- The fundamental problem with the argument against diversity advanced in the memo is that the author assumes that diversity lacks inherent value. Otherwise, why would he argue against programs aimed at people of a specific gender or race? This is the “begging the question” logical fallacy–and it is embarrassing that someone who prides himself on logic fell into this! Once you make this (false) assumption, the rest of the argument against diversity follows naturally. But that’s like assuming that compassion lacks inherent value; once you make that assumption, every act of compassion makes no sense.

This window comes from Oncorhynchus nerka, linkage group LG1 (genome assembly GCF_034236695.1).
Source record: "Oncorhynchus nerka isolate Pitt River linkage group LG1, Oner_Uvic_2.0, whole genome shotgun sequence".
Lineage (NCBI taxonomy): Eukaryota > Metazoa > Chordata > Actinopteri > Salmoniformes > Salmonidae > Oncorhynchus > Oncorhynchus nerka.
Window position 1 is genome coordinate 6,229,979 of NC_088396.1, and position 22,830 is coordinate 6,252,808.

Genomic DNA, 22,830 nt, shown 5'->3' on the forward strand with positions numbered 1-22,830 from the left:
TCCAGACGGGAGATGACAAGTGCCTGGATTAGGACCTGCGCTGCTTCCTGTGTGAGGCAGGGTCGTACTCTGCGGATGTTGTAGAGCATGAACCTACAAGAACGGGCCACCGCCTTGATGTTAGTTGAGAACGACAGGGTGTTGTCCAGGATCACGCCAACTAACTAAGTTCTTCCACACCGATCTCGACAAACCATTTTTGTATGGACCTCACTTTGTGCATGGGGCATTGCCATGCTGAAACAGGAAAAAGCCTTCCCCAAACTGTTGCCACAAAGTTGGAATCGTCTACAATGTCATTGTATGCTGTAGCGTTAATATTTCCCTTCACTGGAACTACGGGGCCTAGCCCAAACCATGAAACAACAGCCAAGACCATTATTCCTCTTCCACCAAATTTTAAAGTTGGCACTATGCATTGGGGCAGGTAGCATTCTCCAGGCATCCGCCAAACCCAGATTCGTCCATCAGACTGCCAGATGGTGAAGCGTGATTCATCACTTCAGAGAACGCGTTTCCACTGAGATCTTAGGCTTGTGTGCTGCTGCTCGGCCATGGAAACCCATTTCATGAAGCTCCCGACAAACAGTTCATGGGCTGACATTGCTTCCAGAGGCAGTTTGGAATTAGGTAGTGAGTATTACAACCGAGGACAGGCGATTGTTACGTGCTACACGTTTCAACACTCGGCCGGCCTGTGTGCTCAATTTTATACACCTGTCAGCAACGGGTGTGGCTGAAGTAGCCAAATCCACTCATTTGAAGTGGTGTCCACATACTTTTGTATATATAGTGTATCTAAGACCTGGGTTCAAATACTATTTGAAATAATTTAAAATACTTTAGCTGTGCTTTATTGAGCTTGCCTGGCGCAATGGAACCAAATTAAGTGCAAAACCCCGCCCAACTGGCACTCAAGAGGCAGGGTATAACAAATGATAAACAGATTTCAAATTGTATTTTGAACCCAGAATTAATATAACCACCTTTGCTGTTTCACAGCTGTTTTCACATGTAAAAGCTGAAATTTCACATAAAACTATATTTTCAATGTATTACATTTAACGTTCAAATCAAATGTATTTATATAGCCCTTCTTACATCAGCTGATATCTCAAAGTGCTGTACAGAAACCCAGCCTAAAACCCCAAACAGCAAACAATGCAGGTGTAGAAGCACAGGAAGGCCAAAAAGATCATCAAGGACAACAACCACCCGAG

- By firing the author of the memo, Google provided evidence that he was correct in his characterization of the company as an ideological echo chamber, and missed out on the opportunity to correct the obvious flaws in his argument. Google CEO Sundar Pichai wrote, “First, let me say that we strongly support the right of Googlers to express themselves, and much of what was in that memo is fair to debate, regardless of whether a vast majority of Googlers disagree with it. However, portions of the memo violate our Code of Conduct and cross the line by advancing harmful gender stereotypes in our workplace. Our job is to build great products for users that make a difference in their lives. To suggest a group of our colleagues have traits that make them less biologically suited to that work is offensive and not OK. It is contrary to our basic values and our Code of Conduct, which expects “each Googler to do their utmost to create a workplace culture that is free of harassment, intimidation, bias and unlawful discrimination. The memo has clearly impacted our co-workers, some of whom are hurting and feel judged based on their gender. Our co-workers shouldn’t have to worry that each time they open their mouths to speak in a meeting, they have to prove that they are not like the memo states, being “agreeable” rather than “assertive,” showing a “lower stress tolerance,” or being “neurotic.” This strikes me as rank hypocrisy. Firing the author of the memo would seem to indicate that Google takes a zero-tolerance approach to any discussion of gender differences, which seems to me like it is a clear example of the “intimidation” that Google claims to want to prevent. Instead of a debate, Google’s actions indicated that expressing the wrong opinions can get you fired. Go ahead and read the memo; while the author’s arguments are weak and illogical, and he comes off as tone-deaf, it hardly rises to the level of “harassment” and “intimidation” that justifies termination. Just ask yourself the following question: If the memo hadn’t been leaked, would Google have fired its author? Yeah, I thought so. By firing the author, rather than actually addressing his arguments by explaining why diversity is valuable, Google made itself part of the problem, rather than part of the solution.